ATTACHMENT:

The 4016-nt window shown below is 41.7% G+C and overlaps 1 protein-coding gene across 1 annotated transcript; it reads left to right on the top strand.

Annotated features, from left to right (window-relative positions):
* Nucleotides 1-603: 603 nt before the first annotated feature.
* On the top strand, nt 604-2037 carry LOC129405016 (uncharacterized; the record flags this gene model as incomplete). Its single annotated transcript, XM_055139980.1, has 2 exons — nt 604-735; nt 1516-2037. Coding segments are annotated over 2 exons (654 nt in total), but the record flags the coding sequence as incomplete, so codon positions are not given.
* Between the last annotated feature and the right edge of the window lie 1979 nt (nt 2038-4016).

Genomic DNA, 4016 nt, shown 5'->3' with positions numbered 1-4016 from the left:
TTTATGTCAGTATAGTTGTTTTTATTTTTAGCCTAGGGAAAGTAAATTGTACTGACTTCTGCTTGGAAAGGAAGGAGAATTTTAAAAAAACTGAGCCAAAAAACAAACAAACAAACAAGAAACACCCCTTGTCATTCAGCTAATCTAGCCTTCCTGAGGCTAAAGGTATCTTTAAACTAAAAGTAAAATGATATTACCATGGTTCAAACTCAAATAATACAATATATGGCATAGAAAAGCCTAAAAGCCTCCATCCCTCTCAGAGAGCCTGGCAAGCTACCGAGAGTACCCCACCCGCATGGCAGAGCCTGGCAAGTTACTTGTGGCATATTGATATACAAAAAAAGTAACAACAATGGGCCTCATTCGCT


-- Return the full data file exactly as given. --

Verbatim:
The 4016-nt window shown below is 41.7% G+C and overlaps 1 protein-coding gene across 1 annotated transcript; it reads left to right on the top strand.

Annotated features, from left to right (window-relative positions):
* Nucleotides 1-603: 603 nt before the first annotated feature.
* On the top strand, nt 604-2037 carry LOC129405016 (uncharacterized; the record flags this gene model as incomplete). Its single annotated transcript, XM_055139980.1, has 2 exons — nt 604-735; nt 1516-2037. Coding segments are annotated over 2 exons (654 nt in total), but the record flags the coding sequence as incomplete, so codon positions are not given.
* Between the last annotated feature and the right edge of the window lie 1979 nt (nt 2038-4016).

Genomic DNA, 4016 nt, shown 5'->3' with positions numbered 1-4016 from the left:
TTTATGTCAGTATAGTTGTTTTTATTTTTAGCCTAGGGAAAGTAAATTGTACTGACTTCTGCTTGGAAAGGAAGGAGAATTTTAAAAAAACTGAGCCAAAAAACAAACAAACAAACAAGAAACACCCCTTGTCATTCAGCTAATCTAGCCTTCCTGAGGCTAAAGGTATCTTTAAACTAAAAGTAAAATGATATTACCATGGTTCAAACTCAAATAATACAATATATGGCATAGAAAAGCCTAAAAGCCTCCATCCCTCTCAGAGAGCCTGGCAAGCTACCGAGAGTACCCCACCCGCATGGCAGAGCCTGGCAAGTTACTTGTGGCATATTGATATACAAAAAAAGTAACAACAATGGGCCTCATTCGCT